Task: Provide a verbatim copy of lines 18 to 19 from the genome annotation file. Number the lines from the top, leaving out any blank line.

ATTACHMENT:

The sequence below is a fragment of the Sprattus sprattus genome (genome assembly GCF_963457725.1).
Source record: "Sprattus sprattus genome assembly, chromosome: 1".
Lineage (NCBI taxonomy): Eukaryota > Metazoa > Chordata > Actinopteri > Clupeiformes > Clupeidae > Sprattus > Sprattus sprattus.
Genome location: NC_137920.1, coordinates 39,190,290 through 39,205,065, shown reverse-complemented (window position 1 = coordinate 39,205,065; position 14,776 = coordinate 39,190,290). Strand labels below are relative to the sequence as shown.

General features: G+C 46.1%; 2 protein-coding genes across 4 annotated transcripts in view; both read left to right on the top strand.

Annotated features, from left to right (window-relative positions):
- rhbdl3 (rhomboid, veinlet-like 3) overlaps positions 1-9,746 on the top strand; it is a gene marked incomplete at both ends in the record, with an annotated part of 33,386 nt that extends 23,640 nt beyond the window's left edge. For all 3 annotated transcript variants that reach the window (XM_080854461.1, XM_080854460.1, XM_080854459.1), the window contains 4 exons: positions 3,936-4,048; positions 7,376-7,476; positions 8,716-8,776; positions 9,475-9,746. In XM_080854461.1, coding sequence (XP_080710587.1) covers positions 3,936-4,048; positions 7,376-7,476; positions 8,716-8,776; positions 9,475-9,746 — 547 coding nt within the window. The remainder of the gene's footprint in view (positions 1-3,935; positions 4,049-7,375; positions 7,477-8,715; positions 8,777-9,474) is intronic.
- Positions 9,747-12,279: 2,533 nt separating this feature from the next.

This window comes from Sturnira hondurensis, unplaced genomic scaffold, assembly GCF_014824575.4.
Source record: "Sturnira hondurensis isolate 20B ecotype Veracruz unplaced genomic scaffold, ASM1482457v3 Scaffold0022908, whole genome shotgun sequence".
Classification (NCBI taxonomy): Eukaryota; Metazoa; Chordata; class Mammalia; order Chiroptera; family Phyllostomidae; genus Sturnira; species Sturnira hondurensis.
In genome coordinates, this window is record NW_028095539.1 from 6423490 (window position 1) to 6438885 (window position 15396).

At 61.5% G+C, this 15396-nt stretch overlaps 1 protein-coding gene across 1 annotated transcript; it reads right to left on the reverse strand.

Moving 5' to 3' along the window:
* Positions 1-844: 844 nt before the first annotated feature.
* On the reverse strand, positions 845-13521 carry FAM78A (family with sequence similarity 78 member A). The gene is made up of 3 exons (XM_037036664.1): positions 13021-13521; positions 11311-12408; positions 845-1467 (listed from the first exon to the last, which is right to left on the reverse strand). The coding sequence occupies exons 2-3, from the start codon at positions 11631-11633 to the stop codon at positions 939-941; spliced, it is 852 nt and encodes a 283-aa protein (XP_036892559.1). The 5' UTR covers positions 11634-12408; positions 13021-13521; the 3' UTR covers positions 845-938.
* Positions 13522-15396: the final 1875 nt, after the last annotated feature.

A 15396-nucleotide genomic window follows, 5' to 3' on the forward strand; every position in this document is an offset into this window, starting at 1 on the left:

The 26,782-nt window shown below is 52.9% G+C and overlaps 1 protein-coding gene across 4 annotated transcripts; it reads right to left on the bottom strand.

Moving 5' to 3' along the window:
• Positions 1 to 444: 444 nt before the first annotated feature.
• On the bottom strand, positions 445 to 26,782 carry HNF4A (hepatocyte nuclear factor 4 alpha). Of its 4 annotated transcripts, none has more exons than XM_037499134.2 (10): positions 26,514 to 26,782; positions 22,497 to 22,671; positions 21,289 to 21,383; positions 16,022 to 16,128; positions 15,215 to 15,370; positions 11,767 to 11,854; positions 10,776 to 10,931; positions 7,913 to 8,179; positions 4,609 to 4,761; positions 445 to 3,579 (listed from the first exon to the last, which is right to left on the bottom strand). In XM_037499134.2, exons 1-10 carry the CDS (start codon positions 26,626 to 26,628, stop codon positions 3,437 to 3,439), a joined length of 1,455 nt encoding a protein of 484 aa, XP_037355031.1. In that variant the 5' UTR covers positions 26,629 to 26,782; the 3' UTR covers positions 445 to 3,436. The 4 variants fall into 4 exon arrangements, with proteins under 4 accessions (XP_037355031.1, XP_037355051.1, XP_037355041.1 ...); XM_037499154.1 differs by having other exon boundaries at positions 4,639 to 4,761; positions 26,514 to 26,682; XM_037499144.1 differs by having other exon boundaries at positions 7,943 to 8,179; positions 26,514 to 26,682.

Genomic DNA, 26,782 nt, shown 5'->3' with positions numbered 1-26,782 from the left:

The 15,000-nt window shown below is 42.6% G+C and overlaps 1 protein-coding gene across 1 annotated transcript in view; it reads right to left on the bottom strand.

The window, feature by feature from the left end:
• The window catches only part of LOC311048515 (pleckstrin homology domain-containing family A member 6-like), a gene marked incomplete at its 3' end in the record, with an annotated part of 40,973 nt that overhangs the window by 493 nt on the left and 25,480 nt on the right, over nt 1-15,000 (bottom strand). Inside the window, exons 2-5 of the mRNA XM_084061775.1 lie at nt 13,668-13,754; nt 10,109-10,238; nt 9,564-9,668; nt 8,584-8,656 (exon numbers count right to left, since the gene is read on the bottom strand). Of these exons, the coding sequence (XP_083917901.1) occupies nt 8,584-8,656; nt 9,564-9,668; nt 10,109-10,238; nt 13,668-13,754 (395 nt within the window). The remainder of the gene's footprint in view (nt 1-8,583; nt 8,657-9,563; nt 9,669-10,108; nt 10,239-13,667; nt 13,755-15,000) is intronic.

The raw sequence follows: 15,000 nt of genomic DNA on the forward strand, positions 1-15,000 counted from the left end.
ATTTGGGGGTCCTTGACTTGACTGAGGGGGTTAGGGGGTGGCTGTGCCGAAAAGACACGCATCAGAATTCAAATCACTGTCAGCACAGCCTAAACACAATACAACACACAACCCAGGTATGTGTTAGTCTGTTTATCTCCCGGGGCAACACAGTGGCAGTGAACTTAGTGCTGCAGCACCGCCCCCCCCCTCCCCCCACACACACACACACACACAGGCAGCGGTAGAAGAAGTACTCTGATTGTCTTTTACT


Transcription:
A 15396-nucleotide genomic window follows, 5' to 3' on the forward strand; every position in this document is an offset into this window, starting at 1 on the left:

The 26,782-nt window shown below is 52.9% G+C and overlaps 1 protein-coding gene across 4 annotated transcripts; it reads right to left on the bottom strand.